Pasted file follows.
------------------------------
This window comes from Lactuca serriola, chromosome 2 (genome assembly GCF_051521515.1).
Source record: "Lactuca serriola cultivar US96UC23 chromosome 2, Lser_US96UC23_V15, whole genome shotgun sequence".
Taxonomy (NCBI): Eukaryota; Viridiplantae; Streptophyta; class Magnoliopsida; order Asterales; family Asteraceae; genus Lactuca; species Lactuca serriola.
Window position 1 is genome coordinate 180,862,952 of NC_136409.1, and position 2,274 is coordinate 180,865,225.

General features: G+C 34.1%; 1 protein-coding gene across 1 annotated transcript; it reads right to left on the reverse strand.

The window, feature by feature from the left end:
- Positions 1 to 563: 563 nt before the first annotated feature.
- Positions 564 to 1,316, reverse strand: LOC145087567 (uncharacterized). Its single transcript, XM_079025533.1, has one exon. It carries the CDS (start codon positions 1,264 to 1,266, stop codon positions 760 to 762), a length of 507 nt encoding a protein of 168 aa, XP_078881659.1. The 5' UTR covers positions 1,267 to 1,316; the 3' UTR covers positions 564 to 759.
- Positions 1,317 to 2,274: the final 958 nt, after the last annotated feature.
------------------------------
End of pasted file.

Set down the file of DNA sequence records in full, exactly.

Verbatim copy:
This window comes from Lactuca serriola, chromosome 2 (genome assembly GCF_051521515.1).
Source record: "Lactuca serriola cultivar US96UC23 chromosome 2, Lser_US96UC23_V15, whole genome shotgun sequence".
Taxonomy (NCBI): Eukaryota; Viridiplantae; Streptophyta; class Magnoliopsida; order Asterales; family Asteraceae; genus Lactuca; species Lactuca serriola.
Window position 1 is genome coordinate 180,862,952 of NC_136409.1, and position 2,274 is coordinate 180,865,225.

General features: G+C 34.1%; 1 protein-coding gene across 1 annotated transcript; it reads right to left on the reverse strand.

The window, feature by feature from the left end:
- Positions 1 to 563: 563 nt before the first annotated feature.
- Positions 564 to 1,316, reverse strand: LOC145087567 (uncharacterized). Its single transcript, XM_079025533.1, has one exon. It carries the CDS (start codon positions 1,264 to 1,266, stop codon positions 760 to 762), a length of 507 nt encoding a protein of 168 aa, XP_078881659.1. The 5' UTR covers positions 1,267 to 1,316; the 3' UTR covers positions 564 to 759.
- Positions 1,317 to 2,274: the final 958 nt, after the last annotated feature.